Vehicles and Cyber-Security: The Secret Handshake

Vehicles and Cyber-Security: The Secret Handshake

There are a few folks who are making the future instead of trying to predict it. I had an opportunity to talk with one of them. I hope his insights help us understand the complexity of rethinking an industry from the inside out.

vehicle cyber security handshakeIt seems as if when the prefix “cyber” sits in front of a word right now it instantly gets attention. No combination of “cyber” is getting more attention in the automotive world right now than cyber-security. That is probably fitting. This topic has the potential be put the cyber-brakes on connected cars and the efforts of the aftermarket to maintain the kind of access to vehicle networks we “think” we are going to need going forward. I put that in quotes because, short of a cyber-crystal ball, nobody knows for sure what the future holds. There are a few folks who are making the future instead of trying to predict it. I had an opportunity to talk with one of them. I hope his insights help us understand the complexity of rethinking an industry from the inside out.

vehicle cyber security
Mahbubul Alam, CTO and CMO, Movimento

Mahbubul Alam is the Chief Technical Officer of Movimento. I have had the pleasure of listening to him speak on several occasions. Mahbubul agreed to sit down with me and explain some of the initiatives his company is working on alone and with other companies. As we began to speak, it became clear that without a framework most of our conversation would not be helpful to you. To that end, I am going to first say that Movimento is handling the over-the-air (OTA) programming for Dodge on the new Ram 1500 V6 diesel and for Ford on the new Fusion. Both are loaded with lots of new technologies that are expected to need frequent updates. Herein lies one of the core shifts in strategy that is occurring in automotive design; the software-first design.

Mahbubul explains it like this: We have been building vehicles and then putting security on their systems like traditional firewalls where the object is to keep intruders out. It has now become necessary to not assume that the vehicle is safe from within. The tire pressure monitoring system is one of the easiest ways for a “bad guy,” as Muhbubal says, to access another part of the CAN bus and cause mischief.

To remove these easy access points, each part of the vehicle must be taken into consideration during the design phase and a minimum level of security must be expected even at a component level.

That is not to say that the navigation system needs the same level of security that the electronic steering or PCM needs. What Movimento and others are designing is a means to provide the right security depending on the level of risk present if a breach occurs. Think of it like this: if someone gets past the lock on your house, they have access to every room. The idea with cars and trucks is that there are compartments for each component, so that if someone can break into your infotainment system and make Milli Vanilli play, they will have to face different and much more difficult encryption on each further compartment they attempt to breach.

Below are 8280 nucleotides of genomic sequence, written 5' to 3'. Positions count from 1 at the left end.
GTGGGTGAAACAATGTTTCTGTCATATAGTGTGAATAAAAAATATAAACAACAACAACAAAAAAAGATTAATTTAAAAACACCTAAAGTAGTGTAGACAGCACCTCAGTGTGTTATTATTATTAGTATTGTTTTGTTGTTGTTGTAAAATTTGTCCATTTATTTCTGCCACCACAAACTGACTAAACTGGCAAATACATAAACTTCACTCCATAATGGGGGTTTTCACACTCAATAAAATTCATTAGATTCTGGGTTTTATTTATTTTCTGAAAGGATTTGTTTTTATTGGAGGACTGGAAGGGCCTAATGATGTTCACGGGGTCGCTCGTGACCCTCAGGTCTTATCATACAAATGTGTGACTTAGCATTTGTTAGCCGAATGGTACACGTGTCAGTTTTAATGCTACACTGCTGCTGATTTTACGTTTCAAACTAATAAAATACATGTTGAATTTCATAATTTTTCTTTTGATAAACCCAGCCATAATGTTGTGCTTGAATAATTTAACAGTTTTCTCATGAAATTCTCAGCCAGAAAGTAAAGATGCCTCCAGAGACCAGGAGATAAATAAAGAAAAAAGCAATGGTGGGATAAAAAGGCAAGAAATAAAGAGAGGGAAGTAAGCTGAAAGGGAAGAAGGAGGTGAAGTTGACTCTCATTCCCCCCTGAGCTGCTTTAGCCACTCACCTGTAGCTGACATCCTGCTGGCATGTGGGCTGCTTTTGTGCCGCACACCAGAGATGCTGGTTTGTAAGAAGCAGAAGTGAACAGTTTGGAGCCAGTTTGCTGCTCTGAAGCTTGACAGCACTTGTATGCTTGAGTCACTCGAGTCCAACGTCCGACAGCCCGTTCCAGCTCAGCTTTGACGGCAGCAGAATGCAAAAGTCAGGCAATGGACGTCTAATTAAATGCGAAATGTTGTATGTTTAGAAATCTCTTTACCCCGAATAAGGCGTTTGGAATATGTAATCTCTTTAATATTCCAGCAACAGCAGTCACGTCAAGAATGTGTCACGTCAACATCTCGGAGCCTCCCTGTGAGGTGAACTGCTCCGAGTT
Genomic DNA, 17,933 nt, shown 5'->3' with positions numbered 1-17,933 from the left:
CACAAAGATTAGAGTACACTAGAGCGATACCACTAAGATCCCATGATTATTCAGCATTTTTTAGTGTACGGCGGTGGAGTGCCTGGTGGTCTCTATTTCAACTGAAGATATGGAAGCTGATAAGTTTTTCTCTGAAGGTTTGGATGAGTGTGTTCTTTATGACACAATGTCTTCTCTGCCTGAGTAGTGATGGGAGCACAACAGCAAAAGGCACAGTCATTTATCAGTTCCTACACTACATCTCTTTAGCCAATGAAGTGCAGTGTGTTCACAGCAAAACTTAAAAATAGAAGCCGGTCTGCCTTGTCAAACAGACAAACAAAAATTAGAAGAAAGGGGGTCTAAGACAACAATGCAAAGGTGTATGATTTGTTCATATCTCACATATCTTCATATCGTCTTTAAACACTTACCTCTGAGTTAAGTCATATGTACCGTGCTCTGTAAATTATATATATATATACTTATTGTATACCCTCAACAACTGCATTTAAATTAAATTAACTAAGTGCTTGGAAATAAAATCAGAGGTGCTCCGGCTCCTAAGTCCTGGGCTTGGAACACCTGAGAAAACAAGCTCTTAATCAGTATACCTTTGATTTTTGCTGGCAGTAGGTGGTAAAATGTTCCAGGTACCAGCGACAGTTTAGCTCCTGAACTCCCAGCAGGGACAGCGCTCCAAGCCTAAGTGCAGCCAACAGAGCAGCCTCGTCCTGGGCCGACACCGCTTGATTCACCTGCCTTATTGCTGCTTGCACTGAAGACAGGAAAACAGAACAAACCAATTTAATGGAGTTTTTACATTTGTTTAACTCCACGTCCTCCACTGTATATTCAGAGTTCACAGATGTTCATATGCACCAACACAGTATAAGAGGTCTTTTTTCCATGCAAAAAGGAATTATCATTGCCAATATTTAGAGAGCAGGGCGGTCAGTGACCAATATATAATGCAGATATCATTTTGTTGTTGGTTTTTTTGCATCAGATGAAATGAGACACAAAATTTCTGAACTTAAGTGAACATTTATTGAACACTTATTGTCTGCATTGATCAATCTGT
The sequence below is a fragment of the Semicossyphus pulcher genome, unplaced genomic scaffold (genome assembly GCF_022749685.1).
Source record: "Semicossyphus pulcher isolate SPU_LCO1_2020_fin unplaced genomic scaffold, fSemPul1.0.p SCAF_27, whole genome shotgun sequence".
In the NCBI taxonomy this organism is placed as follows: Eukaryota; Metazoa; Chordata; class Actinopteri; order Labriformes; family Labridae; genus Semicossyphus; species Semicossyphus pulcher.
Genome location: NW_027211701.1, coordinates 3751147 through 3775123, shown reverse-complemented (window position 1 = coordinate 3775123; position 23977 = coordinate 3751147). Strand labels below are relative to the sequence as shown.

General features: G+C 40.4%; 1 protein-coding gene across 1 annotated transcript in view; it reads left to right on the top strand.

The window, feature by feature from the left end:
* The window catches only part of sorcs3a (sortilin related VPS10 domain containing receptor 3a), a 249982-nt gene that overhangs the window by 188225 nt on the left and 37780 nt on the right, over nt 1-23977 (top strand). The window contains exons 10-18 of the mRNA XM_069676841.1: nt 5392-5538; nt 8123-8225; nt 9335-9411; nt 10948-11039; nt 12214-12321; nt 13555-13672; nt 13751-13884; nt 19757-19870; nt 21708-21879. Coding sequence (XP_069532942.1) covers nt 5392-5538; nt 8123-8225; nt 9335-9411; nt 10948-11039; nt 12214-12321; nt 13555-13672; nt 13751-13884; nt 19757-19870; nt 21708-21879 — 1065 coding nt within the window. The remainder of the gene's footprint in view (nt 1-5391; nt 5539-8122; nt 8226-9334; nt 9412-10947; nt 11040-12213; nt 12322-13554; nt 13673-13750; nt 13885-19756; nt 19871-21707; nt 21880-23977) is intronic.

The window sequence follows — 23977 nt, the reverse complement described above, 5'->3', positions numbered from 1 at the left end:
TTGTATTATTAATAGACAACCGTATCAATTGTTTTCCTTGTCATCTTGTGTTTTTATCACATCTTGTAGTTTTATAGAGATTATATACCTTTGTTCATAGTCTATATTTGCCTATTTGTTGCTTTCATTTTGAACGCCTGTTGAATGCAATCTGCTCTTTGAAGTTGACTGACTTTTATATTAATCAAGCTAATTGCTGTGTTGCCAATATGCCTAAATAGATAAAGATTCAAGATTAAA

This means that diagnostic tools are going to need a means to access each system with the right “secret handshake.” This already occurs in many vehicles and has been a source of frustration for many tool makers as there has not been a “standardized” approach to which systems are encrypted. The key thing right now is that the CAN bus is not protected or encrypted. This is not going to be acceptable as we cede responsibility for emergency responses like braking and steering to more modules on vehicles.

Let me take you back to the idea of security breaches. Mahbubul says, “Security is not a one-time design. It is an ongoing race against bad guys. Rogue nations are hiring people to do bad things.” Many have said it is not a matter of if, but when, a system will get a security breach. The desire is to be able to put a vehicle out with your very best design at release and then track its systems telematically to capture issues that occur or attempted hacking and get on top of them quickly.  Mahbubul explains, “You need to have a way to collect data from the modules on the vehicle to make sure that a function is working correctly and has not been affected maliciously.” He also points out that despite extensive use of case trials, you may not have tested a particular practical-use scenario that a customer comes up with to determine if it works. These are two reasons that software may have to be updated and why OTA programming provides a quick means to push those updates out. Tesla has been doing this from the beginning and appears to have a low-profile way to push out updates that is not inconvenient to customers.

At the core, the idea is to build vehicles that have the security software integrated from the inception of the design, and then to create a “no trust” network that requires “mutual authentication” so that a vehicle cannot be hacked from inside or out easily and certainly not on a wholesale level. This means that as repairers we need to be preparing for a generation of cars that have already hit the streets. There are many people working on your behalf to make sure you can repair these vehicles, but it will depend upon you to get out of your shop and learn about these technologies to stay on the cutting edge.

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